Meridian Star

March 20, 2014

Crenshaw makes waves at Calvary Christian

By Reed DeSalvo \ The Meridian Star
The Meridian Star

— MERIDIAN — Calvary Christian High School baseball coach Scott Crenshaw has the difficult task of attempting to pump new life into into a baseball program that has failed to notch a single victory in over four years.

Crenshaw, who also serves as a part-time assistant baseball coach at the University of Alabama, in addition to serving as the lead instructor for the Tide’s baseball camps, is currently in his first season as head coach in a rebuilding effort at CCHS.

Headmaster of Calvary Christian, Curt Pouncey, was instrumental in bringing Crenshaw on board. Pouncey phoned Crenshaw in October in an attempt to lure him to the school. Shortly thereafter, Crenshaw accepted the position.

“(Pouncey) has been a major supporter of the baseball program,” Crenshaw said. “He’s the one who got me over here. This is his dream. This is his idea. Without him, this wouldn’t be happening.”

Crenshaw’s impact was felt immediately in the winter, when the former head of groundskeeping at Southern Mississippi University took to the fields at Q.V. Sykes Park, in which the Cougars call home, for a full facelift.

“I reseeded the field and cut it out to the correct measurements,” he said. And I work on it seven days a week.”

As for his squad, the Cougars, who play in the MAIS league, currently only field 10 players ó with a majority having never received proper baseball coaching.

“It’s been a challenge,” Crenshaw said. “But it’s been fun seeing young men who have never been coached start to produce. These kid hadn’t been coached before. They haven’t even been taught the proper technique in how to grip a baseball. So I’ve come in and implemented all of this.”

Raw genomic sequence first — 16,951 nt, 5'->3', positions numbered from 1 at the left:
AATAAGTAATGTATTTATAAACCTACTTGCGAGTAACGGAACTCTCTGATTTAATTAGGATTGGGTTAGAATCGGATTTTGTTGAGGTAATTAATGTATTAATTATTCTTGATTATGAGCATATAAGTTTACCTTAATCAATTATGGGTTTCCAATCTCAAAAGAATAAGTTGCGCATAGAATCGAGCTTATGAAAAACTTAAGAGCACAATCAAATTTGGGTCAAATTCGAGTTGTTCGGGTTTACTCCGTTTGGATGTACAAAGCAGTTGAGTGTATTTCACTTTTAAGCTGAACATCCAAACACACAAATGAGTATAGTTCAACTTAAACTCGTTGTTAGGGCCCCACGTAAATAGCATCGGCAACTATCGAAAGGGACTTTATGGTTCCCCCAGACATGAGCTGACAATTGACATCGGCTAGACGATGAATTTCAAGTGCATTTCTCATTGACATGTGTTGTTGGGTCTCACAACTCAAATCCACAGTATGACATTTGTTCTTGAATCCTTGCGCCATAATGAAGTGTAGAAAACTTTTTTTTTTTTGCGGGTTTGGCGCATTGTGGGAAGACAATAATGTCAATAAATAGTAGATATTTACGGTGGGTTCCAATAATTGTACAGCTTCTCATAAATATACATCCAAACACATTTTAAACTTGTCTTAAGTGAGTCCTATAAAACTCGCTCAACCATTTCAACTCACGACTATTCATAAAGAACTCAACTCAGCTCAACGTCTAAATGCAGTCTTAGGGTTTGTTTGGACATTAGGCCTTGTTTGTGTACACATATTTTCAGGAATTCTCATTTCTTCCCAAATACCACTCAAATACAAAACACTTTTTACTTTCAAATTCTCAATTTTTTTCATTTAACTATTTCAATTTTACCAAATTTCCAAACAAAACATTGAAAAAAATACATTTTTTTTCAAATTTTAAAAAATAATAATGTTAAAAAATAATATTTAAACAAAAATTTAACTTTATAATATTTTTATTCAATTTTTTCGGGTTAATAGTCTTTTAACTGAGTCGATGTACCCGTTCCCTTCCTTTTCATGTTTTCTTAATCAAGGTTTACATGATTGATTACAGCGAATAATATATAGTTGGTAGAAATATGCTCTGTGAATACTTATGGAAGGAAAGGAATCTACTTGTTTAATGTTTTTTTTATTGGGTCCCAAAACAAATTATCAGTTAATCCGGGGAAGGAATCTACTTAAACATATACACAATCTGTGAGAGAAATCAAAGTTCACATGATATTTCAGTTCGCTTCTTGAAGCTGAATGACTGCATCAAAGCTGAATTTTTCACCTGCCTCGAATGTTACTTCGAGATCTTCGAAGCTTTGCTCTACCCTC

Yet the process has come with plenty of hard work as Crenshaw has put his players though a number of rigorous workouts.

“I put those players through a boot camp, and they never quit,” Crenshaw said. “Those young men have worked so hard. Most would have quit after what I put them through, but they have stayed with it in trying to make themselves better.”

Additionally, Crenshaw brings with him the same coaching philosophy that he utilizes for the Crimson Tide.

Said Crenshaw, “The things that I teach to the University of Alabama players, I’m teaching the same thing to the Calvary Christian players. But I just have to be a bit more patient with them, and teach it at a slower rate because they’re not as good of athletes.”

From his time spent on the college ranks, Crenshaw has leaned on Alabama football coach Nick Saban for his day-to-day mental approach.

“Like coach Saban says, it’s a process,” Crenshaw said. “Every day builds on that process.

“Each payer has to be responsible for what they are doing on the field. They can’t be worried about what their teammates are doing, but take responsibility for their own actions.”

Crenshaw primarily works long days, some extending into the late evenings, in an attempt to juggle his responsibilities at UA and CCHS.

“The fatigue factor has been the hardest part,” he said. “But it’s worth it. If I can help some young men fell good about baseball, then it is all worth it.”

The coach has three goals for his squad this season: to develop true baseball players, get more athletes at Calvary Christian and to win a game.

For Crenshaw and Calvary Christian, the results on the field may not be immediate, but they have their sights set on what possibly could be down the road.

“Calvary is establishing a program,” Crenshaw said. “For this program to get established and have something that we can really be proud of, it’s going to take two to three years to get it done.

“Those kids are going to help build this program into one of the best in the area. People won’t see it right now, but it’s going to happen.”